The UN report, marked “For Internal Use Only,” was dated June 22. It did not say what happened to the refugees who went to the stadium or how many were forced to go. But another AP story, five days later, reported that “the United Nations said Tuesday it was concerned about the fate of 7,000 Sudanese civilians last seen being forced by authorities to leave the protection of a UN compound in the tense border region between the North and South” (emphasis added). Sudan expert Eric Reeves says of the incident, “Despite this public report there was no direct response from any international actor of consequence, including the UN Undersecretary for Humanitarian Affairs, Valerie Amos. Small wonder that Khartoum believes it may do what it wants with impunity.”
On Monday, June 27, dozens of Nuba and their supporters demonstrated in front of the United Nations in New York. At the end of the day, they delivered a statement to the UN Security Council entitled “The Genocide Continues in Nuba Mountains and the International Community Sits By.” The statement urges the UN to act, rather than awaiting some result from the Addis Ababa negotiations.
One top Nuba activist explains what by now should be obvious to anyone that has followed events in Sudan for even the last two or three years. Khartoum is misleading the international community into believing that it will negotiate in good faith. The regime is avoiding any tough resolution by the UN Security Council by buying time through the Addis Ababa negotiations. At the same time that they are negotiating, NCP military operations are continuing everywhere in the Nuba Mountains. They are killing Nuba and demolishing and destroying their homes, businesses, and churches, in order to wipe them out and replace them with Islamic Arabs.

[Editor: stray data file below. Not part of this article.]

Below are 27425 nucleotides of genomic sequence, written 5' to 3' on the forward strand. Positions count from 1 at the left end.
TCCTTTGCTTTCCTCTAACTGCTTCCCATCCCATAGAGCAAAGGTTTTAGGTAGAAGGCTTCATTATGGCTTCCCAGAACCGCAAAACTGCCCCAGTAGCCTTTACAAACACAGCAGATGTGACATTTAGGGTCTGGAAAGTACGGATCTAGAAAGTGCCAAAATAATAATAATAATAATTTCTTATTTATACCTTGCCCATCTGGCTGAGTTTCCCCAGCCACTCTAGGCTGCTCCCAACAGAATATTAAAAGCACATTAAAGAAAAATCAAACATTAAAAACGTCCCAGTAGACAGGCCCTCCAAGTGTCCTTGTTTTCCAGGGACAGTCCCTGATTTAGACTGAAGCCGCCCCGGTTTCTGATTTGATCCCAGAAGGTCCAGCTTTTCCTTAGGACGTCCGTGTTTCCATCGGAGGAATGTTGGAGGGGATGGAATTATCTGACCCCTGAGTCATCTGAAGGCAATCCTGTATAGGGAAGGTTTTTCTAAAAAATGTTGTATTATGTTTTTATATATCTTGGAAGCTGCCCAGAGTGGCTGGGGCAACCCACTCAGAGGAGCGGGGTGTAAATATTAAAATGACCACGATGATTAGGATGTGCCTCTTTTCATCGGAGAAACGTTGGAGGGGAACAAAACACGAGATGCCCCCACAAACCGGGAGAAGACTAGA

In addition, on Tuesday, June 28, a group of refugee women and children held a demonstration in front of the UNMIS refugee camp in Kauda in the Nuba Mountains. They were protesting the continued presence of Egyptian UNMIS forces because of their cooperation with the NCP in its war against the Nuba. The demonstrators delivered a statement to the mission head in Kauda declaring that the Egyptian UN peacemakers had failed to provide protection to civilians in South Kordofan. They stated that the Egyptian forces “are not neutral” and that they have been “cooperating with the security, SAF and militia forces of the NCP.”
The women and children’s statement reveals that the collaboration of the Egyptian forces with the NCP started before the war when the forces submitted inaccurate and misleading reports to the international community about the SAF’s movement in the region, and that the Egyptians had covered up the movement and the deployment of SAF troops. They also leveled serious accusations about the actions of the Egyptian forces since the war began on June 5, including: